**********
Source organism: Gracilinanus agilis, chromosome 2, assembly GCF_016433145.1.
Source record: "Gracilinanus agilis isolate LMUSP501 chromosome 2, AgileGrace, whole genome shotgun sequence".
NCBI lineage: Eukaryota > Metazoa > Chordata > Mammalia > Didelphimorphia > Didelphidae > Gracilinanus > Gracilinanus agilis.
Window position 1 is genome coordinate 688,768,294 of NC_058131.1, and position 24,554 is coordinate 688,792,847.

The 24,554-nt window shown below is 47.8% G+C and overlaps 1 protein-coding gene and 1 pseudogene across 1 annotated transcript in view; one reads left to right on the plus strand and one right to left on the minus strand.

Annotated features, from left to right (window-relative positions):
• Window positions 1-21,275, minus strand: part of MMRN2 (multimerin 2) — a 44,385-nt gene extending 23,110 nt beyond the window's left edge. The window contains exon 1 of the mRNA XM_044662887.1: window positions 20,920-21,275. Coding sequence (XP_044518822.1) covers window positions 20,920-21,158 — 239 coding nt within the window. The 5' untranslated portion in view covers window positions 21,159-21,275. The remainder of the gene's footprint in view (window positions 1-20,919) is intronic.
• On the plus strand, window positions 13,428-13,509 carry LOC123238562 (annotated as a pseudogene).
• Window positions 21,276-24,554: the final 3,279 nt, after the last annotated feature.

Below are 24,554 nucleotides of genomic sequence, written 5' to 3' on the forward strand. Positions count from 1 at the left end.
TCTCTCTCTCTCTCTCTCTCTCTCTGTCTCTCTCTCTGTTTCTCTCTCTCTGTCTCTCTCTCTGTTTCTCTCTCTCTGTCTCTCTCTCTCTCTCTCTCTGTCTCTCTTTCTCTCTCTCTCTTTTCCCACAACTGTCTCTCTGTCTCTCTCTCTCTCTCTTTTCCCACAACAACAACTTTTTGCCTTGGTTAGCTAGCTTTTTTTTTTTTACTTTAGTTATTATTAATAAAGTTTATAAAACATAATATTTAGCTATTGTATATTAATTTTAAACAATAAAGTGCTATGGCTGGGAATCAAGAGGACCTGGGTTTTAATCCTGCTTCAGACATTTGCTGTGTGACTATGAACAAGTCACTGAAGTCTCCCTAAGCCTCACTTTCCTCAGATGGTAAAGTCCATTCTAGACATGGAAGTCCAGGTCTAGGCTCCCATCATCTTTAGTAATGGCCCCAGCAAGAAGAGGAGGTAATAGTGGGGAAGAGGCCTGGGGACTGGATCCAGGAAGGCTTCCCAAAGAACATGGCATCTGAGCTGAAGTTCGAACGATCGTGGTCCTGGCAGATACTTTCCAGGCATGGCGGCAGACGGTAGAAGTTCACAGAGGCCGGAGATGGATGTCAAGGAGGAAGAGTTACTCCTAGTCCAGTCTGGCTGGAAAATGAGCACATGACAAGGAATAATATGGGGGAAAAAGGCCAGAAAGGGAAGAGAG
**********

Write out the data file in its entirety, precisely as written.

Source organism: Gracilinanus agilis, chromosome 2, assembly GCF_016433145.1.
Source record: "Gracilinanus agilis isolate LMUSP501 chromosome 2, AgileGrace, whole genome shotgun sequence".
NCBI lineage: Eukaryota > Metazoa > Chordata > Mammalia > Didelphimorphia > Didelphidae > Gracilinanus > Gracilinanus agilis.
Window position 1 is genome coordinate 688,768,294 of NC_058131.1, and position 24,554 is coordinate 688,792,847.

The 24,554-nt window shown below is 47.8% G+C and overlaps 1 protein-coding gene and 1 pseudogene across 1 annotated transcript in view; one reads left to right on the plus strand and one right to left on the minus strand.

Annotated features, from left to right (window-relative positions):
• Window positions 1-21,275, minus strand: part of MMRN2 (multimerin 2) — a 44,385-nt gene extending 23,110 nt beyond the window's left edge. The window contains exon 1 of the mRNA XM_044662887.1: window positions 20,920-21,275. Coding sequence (XP_044518822.1) covers window positions 20,920-21,158 — 239 coding nt within the window. The 5' untranslated portion in view covers window positions 21,159-21,275. The remainder of the gene's footprint in view (window positions 1-20,919) is intronic.
• On the plus strand, window positions 13,428-13,509 carry LOC123238562 (annotated as a pseudogene).
• Window positions 21,276-24,554: the final 3,279 nt, after the last annotated feature.

Below are 24,554 nucleotides of genomic sequence, written 5' to 3' on the forward strand. Positions count from 1 at the left end.
TCTCTCTCTCTCTCTCTCTCTCTCTGTCTCTCTCTCTGTTTCTCTCTCTCTGTCTCTCTCTCTGTTTCTCTCTCTCTGTCTCTCTCTCTCTCTCTCTCTGTCTCTCTTTCTCTCTCTCTCTTTTCCCACAACTGTCTCTCTGTCTCTCTCTCTCTCTCTTTTCCCACAACAACAACTTTTTGCCTTGGTTAGCTAGCTTTTTTTTTTTTACTTTAGTTATTATTAATAAAGTTTATAAAACATAATATTTAGCTATTGTATATTAATTTTAAACAATAAAGTGCTATGGCTGGGAATCAAGAGGACCTGGGTTTTAATCCTGCTTCAGACATTTGCTGTGTGACTATGAACAAGTCACTGAAGTCTCCCTAAGCCTCACTTTCCTCAGATGGTAAAGTCCATTCTAGACATGGAAGTCCAGGTCTAGGCTCCCATCATCTTTAGTAATGGCCCCAGCAAGAAGAGGAGGTAATAGTGGGGAAGAGGCCTGGGGACTGGATCCAGGAAGGCTTCCCAAAGAACATGGCATCTGAGCTGAAGTTCGAACGATCGTGGTCCTGGCAGATACTTTCCAGGCATGGCGGCAGACGGTAGAAGTTCACAGAGGCCGGAGATGGATGTCAAGGAGGAAGAGTTACTCCTAGTCCAGTCTGGCTGGAAAATGAGCACATGACAAGGAATAATATGGGGGAAAAAGGCCAGAAAGGGAAGAGAG